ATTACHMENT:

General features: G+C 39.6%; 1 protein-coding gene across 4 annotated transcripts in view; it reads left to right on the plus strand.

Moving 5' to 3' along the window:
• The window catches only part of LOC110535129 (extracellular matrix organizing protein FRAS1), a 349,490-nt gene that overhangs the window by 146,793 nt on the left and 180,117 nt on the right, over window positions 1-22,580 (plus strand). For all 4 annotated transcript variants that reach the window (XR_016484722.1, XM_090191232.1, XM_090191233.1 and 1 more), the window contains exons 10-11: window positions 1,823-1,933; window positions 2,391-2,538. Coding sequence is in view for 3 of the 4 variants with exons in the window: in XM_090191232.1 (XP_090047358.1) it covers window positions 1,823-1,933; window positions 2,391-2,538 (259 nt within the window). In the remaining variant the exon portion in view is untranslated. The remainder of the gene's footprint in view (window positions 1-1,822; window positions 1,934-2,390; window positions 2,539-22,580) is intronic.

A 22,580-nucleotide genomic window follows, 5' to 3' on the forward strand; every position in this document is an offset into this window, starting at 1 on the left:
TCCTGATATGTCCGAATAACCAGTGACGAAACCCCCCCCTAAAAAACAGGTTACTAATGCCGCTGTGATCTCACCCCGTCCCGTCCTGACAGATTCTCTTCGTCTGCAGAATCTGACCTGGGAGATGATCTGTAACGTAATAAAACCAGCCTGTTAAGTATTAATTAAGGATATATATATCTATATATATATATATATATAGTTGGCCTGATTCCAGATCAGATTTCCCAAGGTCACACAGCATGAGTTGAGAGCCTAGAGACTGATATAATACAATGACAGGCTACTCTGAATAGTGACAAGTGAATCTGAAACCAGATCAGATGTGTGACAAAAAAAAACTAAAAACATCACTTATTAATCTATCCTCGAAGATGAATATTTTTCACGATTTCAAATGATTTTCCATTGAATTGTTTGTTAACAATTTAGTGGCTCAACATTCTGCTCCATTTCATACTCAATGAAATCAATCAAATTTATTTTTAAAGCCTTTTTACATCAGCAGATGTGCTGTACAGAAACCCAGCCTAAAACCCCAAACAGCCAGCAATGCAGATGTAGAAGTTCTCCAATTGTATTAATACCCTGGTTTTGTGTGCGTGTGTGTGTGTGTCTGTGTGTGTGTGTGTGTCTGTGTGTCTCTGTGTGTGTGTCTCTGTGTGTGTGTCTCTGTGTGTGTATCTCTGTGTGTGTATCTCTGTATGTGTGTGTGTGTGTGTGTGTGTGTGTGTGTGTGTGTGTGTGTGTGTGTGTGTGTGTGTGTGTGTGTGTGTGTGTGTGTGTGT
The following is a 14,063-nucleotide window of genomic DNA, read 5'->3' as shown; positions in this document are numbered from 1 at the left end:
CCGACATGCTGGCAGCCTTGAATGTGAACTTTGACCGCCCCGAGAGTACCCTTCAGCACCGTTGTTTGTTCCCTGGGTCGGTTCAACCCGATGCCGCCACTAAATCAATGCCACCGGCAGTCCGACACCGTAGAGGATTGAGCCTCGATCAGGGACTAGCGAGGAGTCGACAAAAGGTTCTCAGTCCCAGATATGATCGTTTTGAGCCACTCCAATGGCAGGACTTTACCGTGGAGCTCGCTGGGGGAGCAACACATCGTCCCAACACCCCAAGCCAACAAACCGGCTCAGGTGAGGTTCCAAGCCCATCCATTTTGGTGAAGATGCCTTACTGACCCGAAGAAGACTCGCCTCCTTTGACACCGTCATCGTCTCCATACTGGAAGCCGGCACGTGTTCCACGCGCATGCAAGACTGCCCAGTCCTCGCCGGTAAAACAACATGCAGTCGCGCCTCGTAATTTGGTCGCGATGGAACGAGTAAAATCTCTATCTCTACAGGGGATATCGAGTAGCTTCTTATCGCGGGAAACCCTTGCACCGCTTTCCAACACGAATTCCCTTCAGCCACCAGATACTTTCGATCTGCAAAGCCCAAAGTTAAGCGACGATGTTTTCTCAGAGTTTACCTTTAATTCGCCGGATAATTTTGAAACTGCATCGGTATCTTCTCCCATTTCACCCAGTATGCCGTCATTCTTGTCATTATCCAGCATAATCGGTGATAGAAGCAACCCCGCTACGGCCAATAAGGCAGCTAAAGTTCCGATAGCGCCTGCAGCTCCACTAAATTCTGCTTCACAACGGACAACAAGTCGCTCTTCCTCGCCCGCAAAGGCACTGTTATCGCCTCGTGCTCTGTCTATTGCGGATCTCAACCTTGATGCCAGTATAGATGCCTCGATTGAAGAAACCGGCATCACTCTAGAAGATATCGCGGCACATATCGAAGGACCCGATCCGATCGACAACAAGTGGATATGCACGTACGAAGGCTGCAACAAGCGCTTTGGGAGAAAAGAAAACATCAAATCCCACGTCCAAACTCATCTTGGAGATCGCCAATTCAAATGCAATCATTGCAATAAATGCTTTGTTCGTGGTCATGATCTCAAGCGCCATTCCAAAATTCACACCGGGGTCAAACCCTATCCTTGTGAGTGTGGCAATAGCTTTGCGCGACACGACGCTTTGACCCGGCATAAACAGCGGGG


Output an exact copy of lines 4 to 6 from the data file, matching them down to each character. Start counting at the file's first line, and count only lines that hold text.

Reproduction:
A 22,580-nucleotide genomic window follows, 5' to 3' on the forward strand; every position in this document is an offset into this window, starting at 1 on the left:
TCCTGATATGTCCGAATAACCAGTGACGAAACCCCCCCCTAAAAAACAGGTTACTAATGCCGCTGTGATCTCACCCCGTCCCGTCCTGACAGATTCTCTTCGTCTGCAGAATCTGACCTGGGAGATGATCTGTAACGTAATAAAACCAGCCTGTTAAGTATTAATTAAGGATATATATATCTATATATATATATATATATAGTTGGCCTGATTCCAGATCAGATTTCCCAAGGTCACACAGCATGAGTTGAGAGCCTAGAGACTGATATAATACAATGACAGGCTACTCTGAATAGTGACAAGTGAATCTGAAACCAGATCAGATGTGTGACAAAAAAAAACTAAAAACATCACTTATTAATCTATCCTCGAAGATGAATATTTTTCACGATTTCAAATGATTTTCCATTGAATTGTTTGTTAACAATTTAGTGGCTCAACATTCTGCTCCATTTCATACTCAATGAAATCAATCAAATTTATTTTTAAAGCCTTTTTACATCAGCAGATGTGCTGTACAGAAACCCAGCCTAAAACCCCAAACAGCCAGCAATGCAGATGTAGAAGTTCTCCAATTGTATTAATACCCTGGTTTTGTGTGCGTGTGTGTGTGTGTCTGTGTGTGTGTGTGTGTCTGTGTGTCTCTGTGTGTGTGTCTCTGTGTGTGTGTCTCTGTGTGTGTATCTCTGTGTGTGTATCTCTGTATGTGTGTGTGTGTGTGTGTGTGTGTGTGTGTGTGTGTGTGTGTGTGTGTGTGTGTGTGTGTGTGTGTGTGTGTGTGTGTGTGT
The following is a 14,063-nucleotide window of genomic DNA, read 5'->3' as shown; positions in this document are numbered from 1 at the left end: